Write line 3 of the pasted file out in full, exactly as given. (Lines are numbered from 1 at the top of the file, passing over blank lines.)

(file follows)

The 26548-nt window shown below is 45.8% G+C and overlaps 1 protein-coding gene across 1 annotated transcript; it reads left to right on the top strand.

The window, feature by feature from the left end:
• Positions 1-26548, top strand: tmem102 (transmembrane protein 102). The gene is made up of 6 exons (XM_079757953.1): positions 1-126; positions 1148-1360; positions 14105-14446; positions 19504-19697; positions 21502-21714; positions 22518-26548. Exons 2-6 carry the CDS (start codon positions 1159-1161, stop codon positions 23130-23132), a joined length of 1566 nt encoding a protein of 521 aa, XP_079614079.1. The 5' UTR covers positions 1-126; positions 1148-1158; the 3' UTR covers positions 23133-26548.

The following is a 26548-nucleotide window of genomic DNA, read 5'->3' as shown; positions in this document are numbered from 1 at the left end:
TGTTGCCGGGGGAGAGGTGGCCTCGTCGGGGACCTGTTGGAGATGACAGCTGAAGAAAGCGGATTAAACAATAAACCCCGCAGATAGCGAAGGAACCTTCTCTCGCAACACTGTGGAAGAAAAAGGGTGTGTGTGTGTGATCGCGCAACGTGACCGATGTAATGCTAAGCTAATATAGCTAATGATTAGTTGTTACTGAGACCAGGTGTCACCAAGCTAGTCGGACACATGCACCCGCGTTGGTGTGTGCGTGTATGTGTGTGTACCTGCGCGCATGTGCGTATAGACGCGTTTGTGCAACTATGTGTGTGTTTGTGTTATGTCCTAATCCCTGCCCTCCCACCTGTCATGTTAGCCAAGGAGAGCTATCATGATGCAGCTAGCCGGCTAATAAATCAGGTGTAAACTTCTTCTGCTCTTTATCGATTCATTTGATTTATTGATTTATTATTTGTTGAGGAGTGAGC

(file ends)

• Positions 1-26548, top strand: tmem102 (transmembrane protein 102). The gene is made up of 6 exons (XM_079757953.1): positions 1-126; positions 1148-1360; positions 14105-14446; positions 19504-19697; positions 21502-21714; positions 22518-26548. Exons 2-6 carry the CDS (start codon positions 1159-1161, stop codon positions 23130-23132), a joined length of 1566 nt encoding a protein of 521 aa, XP_079614079.1. The 5' UTR covers positions 1-126; positions 1148-1158; the 3' UTR covers positions 23133-26548.